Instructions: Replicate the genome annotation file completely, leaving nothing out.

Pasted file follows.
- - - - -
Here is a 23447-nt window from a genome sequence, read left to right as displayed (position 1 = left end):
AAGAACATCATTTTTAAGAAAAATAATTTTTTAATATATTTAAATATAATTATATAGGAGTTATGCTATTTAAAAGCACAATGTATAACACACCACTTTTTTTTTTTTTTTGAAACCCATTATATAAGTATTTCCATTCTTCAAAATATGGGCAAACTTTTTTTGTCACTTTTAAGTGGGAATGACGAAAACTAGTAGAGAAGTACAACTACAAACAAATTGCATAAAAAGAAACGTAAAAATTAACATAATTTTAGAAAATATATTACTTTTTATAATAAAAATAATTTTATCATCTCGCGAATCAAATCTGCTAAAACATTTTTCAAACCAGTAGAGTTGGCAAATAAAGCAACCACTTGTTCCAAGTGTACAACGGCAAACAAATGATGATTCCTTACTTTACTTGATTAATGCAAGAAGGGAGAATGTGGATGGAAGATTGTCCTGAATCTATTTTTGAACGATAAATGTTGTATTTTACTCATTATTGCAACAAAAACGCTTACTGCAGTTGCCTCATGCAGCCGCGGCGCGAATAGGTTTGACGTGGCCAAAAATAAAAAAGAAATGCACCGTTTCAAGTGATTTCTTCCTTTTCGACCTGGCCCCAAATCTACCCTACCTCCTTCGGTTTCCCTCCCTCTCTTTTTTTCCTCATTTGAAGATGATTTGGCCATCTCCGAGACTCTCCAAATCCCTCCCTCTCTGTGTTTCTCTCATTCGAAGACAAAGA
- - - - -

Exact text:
Here is a 23447-nt window from a genome sequence, read left to right as displayed (position 1 = left end):
AAGAACATCATTTTTAAGAAAAATAATTTTTTAATATATTTAAATATAATTATATAGGAGTTATGCTATTTAAAAGCACAATGTATAACACACCACTTTTTTTTTTTTTTTGAAACCCATTATATAAGTATTTCCATTCTTCAAAATATGGGCAAACTTTTTTTGTCACTTTTAAGTGGGAATGACGAAAACTAGTAGAGAAGTACAACTACAAACAAATTGCATAAAAAGAAACGTAAAAATTAACATAATTTTAGAAAATATATTACTTTTTATAATAAAAATAATTTTATCATCTCGCGAATCAAATCTGCTAAAACATTTTTCAAACCAGTAGAGTTGGCAAATAAAGCAACCACTTGTTCCAAGTGTACAACGGCAAACAAATGATGATTCCTTACTTTACTTGATTAATGCAAGAAGGGAGAATGTGGATGGAAGATTGTCCTGAATCTATTTTTGAACGATAAATGTTGTATTTTACTCATTATTGCAACAAAAACGCTTACTGCAGTTGCCTCATGCAGCCGCGGCGCGAATAGGTTTGACGTGGCCAAAAATAAAAAAGAAATGCACCGTTTCAAGTGATTTCTTCCTTTTCGACCTGGCCCCAAATCTACCCTACCTCCTTCGGTTTCCCTCCCTCTCTTTTTTTCCTCATTTGAAGATGATTTGGCCATCTCCGAGACTCTCCAAATCCCTCCCTCTCTGTGTTTCTCTCATTCGAAGACAAAGA